Anxiety is a normal and expected response to a threat. It’s what helps you notice danger and keeps you safe until a threat passes. Threats are not just about physical safety. Threats can include conflict at home, deadlines or expectations at school, or fitting in with social groups.
Some anxiety is necessary, even helpful. It’s what motivates people to take action or work hard to meet a goal. However, too much anxiety or anxiety that feels out of control can take a toll on health and well-being. Anxiety is the most common mental health problem in young people. About 3% of Canadian children or youth experience an anxiety disorder. Yet anxiety may be dismissed in young people because they are still learning about the world and are naturally a little more anxious than most adults. Even if the worries or fears seem small from an adult perspective, those feelings are very real for the young person.


Anxiety might be a problem when it is stronger than you’d expect, lasts much longer than you’d expect, or comes up often or feels out of control. It can cause problems with sleep or appetite, disrupt schoolwork or learning, and create other challenges. These anxiety problems show that someone might need help learning to cope with anxiety. Unhelpful anxiety can be harmful even when it doesn’t meet the criteria of an anxiety disorder, so any young person who experiences unhelpful anxiety may see the benefits of mental health help and support.


Anxiety disorders are a group of mental illnesses involving excessive anxiety. Anxiety disorders can be very difficult, yet they aren’t always taken seriously. Anxiety problems that start in childhood may get worse over time. Even when anxiety problems appear to clear up on their own, people who experienced anxiety problems in childhood are more likely to experience an anxiety disorder later in life. Early treatment and support not only help children and teens get back to their usual lives, but they also build resiliency and teach skills that can last a lifetime.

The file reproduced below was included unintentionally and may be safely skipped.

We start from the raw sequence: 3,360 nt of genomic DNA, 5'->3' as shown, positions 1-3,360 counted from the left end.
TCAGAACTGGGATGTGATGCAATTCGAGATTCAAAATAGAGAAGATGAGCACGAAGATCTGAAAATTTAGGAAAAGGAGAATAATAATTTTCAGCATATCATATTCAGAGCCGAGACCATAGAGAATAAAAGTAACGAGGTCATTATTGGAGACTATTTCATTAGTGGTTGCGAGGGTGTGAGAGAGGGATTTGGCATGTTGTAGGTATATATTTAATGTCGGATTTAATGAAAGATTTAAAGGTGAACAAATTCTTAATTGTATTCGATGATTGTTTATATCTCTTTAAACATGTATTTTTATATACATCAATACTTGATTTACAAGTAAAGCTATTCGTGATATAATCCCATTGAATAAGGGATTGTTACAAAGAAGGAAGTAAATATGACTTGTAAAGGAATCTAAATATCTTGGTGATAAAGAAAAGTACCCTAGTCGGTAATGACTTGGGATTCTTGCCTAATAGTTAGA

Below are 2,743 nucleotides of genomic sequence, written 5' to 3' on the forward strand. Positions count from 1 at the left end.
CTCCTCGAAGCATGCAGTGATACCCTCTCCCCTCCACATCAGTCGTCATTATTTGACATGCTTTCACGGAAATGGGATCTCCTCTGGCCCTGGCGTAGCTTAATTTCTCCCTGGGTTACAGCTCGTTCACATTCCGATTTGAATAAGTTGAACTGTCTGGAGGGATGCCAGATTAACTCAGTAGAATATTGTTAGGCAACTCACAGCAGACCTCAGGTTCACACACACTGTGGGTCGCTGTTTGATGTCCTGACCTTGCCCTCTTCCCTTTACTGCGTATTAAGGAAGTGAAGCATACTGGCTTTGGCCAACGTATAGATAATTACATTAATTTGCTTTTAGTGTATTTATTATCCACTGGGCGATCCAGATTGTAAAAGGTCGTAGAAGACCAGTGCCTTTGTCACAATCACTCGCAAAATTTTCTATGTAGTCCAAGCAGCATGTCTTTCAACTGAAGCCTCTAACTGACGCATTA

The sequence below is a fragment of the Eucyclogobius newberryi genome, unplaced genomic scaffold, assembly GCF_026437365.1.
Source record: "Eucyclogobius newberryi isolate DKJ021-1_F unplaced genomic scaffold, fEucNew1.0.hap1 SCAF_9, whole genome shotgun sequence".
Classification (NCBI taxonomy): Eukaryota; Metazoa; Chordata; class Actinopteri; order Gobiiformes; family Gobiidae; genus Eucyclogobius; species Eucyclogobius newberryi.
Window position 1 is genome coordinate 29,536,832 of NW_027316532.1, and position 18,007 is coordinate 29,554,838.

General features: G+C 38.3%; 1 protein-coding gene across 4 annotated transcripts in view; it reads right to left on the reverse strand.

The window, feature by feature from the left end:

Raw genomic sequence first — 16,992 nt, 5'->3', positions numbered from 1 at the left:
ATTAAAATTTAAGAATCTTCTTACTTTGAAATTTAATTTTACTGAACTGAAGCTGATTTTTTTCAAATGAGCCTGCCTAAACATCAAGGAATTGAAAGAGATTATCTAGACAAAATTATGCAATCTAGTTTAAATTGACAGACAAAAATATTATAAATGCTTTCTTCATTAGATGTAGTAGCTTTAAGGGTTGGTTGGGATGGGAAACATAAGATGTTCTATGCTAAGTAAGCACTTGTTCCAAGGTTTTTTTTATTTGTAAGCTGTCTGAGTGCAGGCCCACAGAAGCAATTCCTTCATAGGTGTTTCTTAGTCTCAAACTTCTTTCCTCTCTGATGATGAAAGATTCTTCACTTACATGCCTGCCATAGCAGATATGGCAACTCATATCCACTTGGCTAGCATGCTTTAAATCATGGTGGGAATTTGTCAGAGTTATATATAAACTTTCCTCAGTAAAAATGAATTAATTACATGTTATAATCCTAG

Here are anxiety disorders that young people may experience:

  • Generalized anxiety disorder—Excessive worry that comes up often and is difficult to control.
  • Panic disorder—Recurring panic attacks and fears about having more panic attacks. (A panic attack is a period of sudden, intense fear that peaks quickly.)
  • Agoraphobia—An intense fear of having a panic attack outside the home and being unable to leave or escape, leading to avoidance of spaces like school, public transportation, or large crowds.
  • Phobias—Intense and unrealistic fears of a specific object, situation, or event.
  • Social phobia or social anxiety disorder—An intense fear of social situations.
  • Separation anxiety disorder—Extreme anxiety when separated or expecting to be separated from parents or caregivers.
  • Selective mutism—Consistently refusing to speak in specific situations.


  • Refusing to go to school, participate in other activities, or see friends
  • Difficulties at school, like problems concentrating or speaking in class
  • Becoming very upset when parents or caregivers leave
  • Often seeking reassurance that everything will be okay
  • Avoiding specific things, like dogs, or situations, like large crowds
  • Becoming very upset over minor problems or conflicts
  • Expressing a lot of concerns or asking a lot of “What if…?” questions
  • Difficulties sleeping well or eating well
  • Physical complaints like stomach aches, headaches, shakiness, or dizziness
  • Having panic attacks more than occasionally

Some of these signs are not unique to anxiety disorders. If you notice these signs, it’s a good idea to seek help from your doctor or mental health professional.


Contact Child and Youth Mental Health Services at 250-342-4367, or contact your family doctor.

The Invermere CYMH clinic is located at:

624 4 St
V0A 1K0

Opening hours are Wednesdays from 9:30 am to 12:00 pm.

This information provided by the Canadian Mental Health Association